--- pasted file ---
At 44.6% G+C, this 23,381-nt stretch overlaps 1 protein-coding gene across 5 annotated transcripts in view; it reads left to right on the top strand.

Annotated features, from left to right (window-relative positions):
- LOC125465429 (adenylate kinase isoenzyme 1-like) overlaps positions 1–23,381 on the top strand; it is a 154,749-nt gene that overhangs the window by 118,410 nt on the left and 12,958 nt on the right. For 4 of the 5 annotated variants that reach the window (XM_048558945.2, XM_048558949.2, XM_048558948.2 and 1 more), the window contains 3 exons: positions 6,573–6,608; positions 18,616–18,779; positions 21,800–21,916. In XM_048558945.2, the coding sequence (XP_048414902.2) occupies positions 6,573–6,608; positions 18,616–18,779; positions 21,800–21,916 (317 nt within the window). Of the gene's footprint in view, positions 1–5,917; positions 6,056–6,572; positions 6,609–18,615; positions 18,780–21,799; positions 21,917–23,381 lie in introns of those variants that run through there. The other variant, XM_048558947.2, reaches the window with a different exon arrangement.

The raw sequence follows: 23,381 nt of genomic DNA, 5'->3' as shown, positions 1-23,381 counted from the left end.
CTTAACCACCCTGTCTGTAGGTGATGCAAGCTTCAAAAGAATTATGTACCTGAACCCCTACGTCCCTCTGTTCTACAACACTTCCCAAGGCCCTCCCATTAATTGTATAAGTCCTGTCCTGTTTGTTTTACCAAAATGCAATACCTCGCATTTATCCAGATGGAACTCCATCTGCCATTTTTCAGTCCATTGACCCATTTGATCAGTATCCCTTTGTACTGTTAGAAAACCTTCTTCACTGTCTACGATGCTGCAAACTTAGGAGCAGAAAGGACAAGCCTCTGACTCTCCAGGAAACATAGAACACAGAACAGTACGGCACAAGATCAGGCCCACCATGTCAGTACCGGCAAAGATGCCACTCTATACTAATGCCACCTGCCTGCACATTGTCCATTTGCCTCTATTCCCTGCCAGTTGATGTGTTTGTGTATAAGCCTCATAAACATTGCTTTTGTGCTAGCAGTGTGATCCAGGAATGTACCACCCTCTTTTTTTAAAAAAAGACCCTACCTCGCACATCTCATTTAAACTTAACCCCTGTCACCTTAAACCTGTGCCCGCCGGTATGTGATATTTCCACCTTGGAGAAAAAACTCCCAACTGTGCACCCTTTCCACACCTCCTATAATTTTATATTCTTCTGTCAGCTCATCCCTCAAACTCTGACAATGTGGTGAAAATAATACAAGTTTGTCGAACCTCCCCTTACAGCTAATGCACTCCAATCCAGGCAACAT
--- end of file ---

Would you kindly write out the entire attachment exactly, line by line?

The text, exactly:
At 44.6% G+C, this 23,381-nt stretch overlaps 1 protein-coding gene across 5 annotated transcripts in view; it reads left to right on the top strand.

Annotated features, from left to right (window-relative positions):
- LOC125465429 (adenylate kinase isoenzyme 1-like) overlaps positions 1–23,381 on the top strand; it is a 154,749-nt gene that overhangs the window by 118,410 nt on the left and 12,958 nt on the right. For 4 of the 5 annotated variants that reach the window (XM_048558945.2, XM_048558949.2, XM_048558948.2 and 1 more), the window contains 3 exons: positions 6,573–6,608; positions 18,616–18,779; positions 21,800–21,916. In XM_048558945.2, the coding sequence (XP_048414902.2) occupies positions 6,573–6,608; positions 18,616–18,779; positions 21,800–21,916 (317 nt within the window). Of the gene's footprint in view, positions 1–5,917; positions 6,056–6,572; positions 6,609–18,615; positions 18,780–21,799; positions 21,917–23,381 lie in introns of those variants that run through there. The other variant, XM_048558947.2, reaches the window with a different exon arrangement.

The raw sequence follows: 23,381 nt of genomic DNA, 5'->3' as shown, positions 1-23,381 counted from the left end.
CTTAACCACCCTGTCTGTAGGTGATGCAAGCTTCAAAAGAATTATGTACCTGAACCCCTACGTCCCTCTGTTCTACAACACTTCCCAAGGCCCTCCCATTAATTGTATAAGTCCTGTCCTGTTTGTTTTACCAAAATGCAATACCTCGCATTTATCCAGATGGAACTCCATCTGCCATTTTTCAGTCCATTGACCCATTTGATCAGTATCCCTTTGTACTGTTAGAAAACCTTCTTCACTGTCTACGATGCTGCAAACTTAGGAGCAGAAAGGACAAGCCTCTGACTCTCCAGGAAACATAGAACACAGAACAGTACGGCACAAGATCAGGCCCACCATGTCAGTACCGGCAAAGATGCCACTCTATACTAATGCCACCTGCCTGCACATTGTCCATTTGCCTCTATTCCCTGCCAGTTGATGTGTTTGTGTATAAGCCTCATAAACATTGCTTTTGTGCTAGCAGTGTGATCCAGGAATGTACCACCCTCTTTTTTTAAAAAAAGACCCTACCTCGCACATCTCATTTAAACTTAACCCCTGTCACCTTAAACCTGTGCCCGCCGGTATGTGATATTTCCACCTTGGAGAAAAAACTCCCAACTGTGCACCCTTTCCACACCTCCTATAATTTTATATTCTTCTGTCAGCTCATCCCTCAAACTCTGACAATGTGGTGAAAATAATACAAGTTTGTCGAACCTCCCCTTACAGCTAATGCACTCCAATCCAGGCAACAT